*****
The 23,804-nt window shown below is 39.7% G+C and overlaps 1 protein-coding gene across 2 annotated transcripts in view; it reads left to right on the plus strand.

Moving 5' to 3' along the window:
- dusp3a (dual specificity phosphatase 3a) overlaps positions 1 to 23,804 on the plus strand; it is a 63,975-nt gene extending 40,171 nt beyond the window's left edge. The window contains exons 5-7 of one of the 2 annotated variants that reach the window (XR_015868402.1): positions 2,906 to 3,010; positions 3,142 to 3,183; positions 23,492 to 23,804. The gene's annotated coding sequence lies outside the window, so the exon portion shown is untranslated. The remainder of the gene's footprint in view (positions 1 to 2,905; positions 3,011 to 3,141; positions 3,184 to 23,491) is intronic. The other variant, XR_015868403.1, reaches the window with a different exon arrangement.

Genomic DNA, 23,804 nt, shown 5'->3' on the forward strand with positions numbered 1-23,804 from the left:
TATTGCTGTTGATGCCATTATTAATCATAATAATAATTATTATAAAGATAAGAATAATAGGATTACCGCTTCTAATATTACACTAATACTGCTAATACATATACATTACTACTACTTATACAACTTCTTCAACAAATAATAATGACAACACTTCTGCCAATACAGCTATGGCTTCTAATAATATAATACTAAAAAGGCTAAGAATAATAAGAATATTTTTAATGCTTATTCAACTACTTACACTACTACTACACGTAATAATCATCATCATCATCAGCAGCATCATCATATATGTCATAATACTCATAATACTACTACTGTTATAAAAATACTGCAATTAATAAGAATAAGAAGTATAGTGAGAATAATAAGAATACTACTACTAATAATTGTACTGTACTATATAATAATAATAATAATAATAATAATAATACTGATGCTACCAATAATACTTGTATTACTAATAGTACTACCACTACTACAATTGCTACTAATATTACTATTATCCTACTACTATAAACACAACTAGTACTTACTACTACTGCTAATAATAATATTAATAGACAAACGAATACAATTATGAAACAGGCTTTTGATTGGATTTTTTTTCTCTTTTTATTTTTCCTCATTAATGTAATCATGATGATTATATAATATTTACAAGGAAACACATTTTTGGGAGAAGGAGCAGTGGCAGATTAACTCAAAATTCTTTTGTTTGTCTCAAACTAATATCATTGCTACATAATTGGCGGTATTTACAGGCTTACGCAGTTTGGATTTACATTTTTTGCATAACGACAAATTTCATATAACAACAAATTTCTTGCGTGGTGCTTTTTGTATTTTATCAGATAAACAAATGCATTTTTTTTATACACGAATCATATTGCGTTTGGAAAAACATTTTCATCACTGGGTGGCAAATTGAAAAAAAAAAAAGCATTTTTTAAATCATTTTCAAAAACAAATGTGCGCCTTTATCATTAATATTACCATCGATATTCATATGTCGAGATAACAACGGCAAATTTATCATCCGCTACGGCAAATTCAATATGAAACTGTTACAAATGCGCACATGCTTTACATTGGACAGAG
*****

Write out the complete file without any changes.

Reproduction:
The 23,804-nt window shown below is 39.7% G+C and overlaps 1 protein-coding gene across 2 annotated transcripts in view; it reads left to right on the plus strand.

Moving 5' to 3' along the window:
- dusp3a (dual specificity phosphatase 3a) overlaps positions 1 to 23,804 on the plus strand; it is a 63,975-nt gene extending 40,171 nt beyond the window's left edge. The window contains exons 5-7 of one of the 2 annotated variants that reach the window (XR_015868402.1): positions 2,906 to 3,010; positions 3,142 to 3,183; positions 23,492 to 23,804. The gene's annotated coding sequence lies outside the window, so the exon portion shown is untranslated. The remainder of the gene's footprint in view (positions 1 to 2,905; positions 3,011 to 3,141; positions 3,184 to 23,491) is intronic. The other variant, XR_015868403.1, reaches the window with a different exon arrangement.

Genomic DNA, 23,804 nt, shown 5'->3' on the forward strand with positions numbered 1-23,804 from the left:
TATTGCTGTTGATGCCATTATTAATCATAATAATAATTATTATAAAGATAAGAATAATAGGATTACCGCTTCTAATATTACACTAATACTGCTAATACATATACATTACTACTACTTATACAACTTCTTCAACAAATAATAATGACAACACTTCTGCCAATACAGCTATGGCTTCTAATAATATAATACTAAAAAGGCTAAGAATAATAAGAATATTTTTAATGCTTATTCAACTACTTACACTACTACTACACGTAATAATCATCATCATCATCAGCAGCATCATCATATATGTCATAATACTCATAATACTACTACTGTTATAAAAATACTGCAATTAATAAGAATAAGAAGTATAGTGAGAATAATAAGAATACTACTACTAATAATTGTACTGTACTATATAATAATAATAATAATAATAATAATAATACTGATGCTACCAATAATACTTGTATTACTAATAGTACTACCACTACTACAATTGCTACTAATATTACTATTATCCTACTACTATAAACACAACTAGTACTTACTACTACTGCTAATAATAATATTAATAGACAAACGAATACAATTATGAAACAGGCTTTTGATTGGATTTTTTTTCTCTTTTTATTTTTCCTCATTAATGTAATCATGATGATTATATAATATTTACAAGGAAACACATTTTTGGGAGAAGGAGCAGTGGCAGATTAACTCAAAATTCTTTTGTTTGTCTCAAACTAATATCATTGCTACATAATTGGCGGTATTTACAGGCTTACGCAGTTTGGATTTACATTTTTTGCATAACGACAAATTTCATATAACAACAAATTTCTTGCGTGGTGCTTTTTGTATTTTATCAGATAAACAAATGCATTTTTTTTATACACGAATCATATTGCGTTTGGAAAAACATTTTCATCACTGGGTGGCAAATTGAAAAAAAAAAAAGCATTTTTTAAATCATTTTCAAAAACAAATGTGCGCCTTTATCATTAATATTACCATCGATATTCATATGTCGAGATAACAACGGCAAATTTATCATCCGCTACGGCAAATTCAATATGAAACTGTTACAAATGCGCACATGCTTTACATTGGACAGAG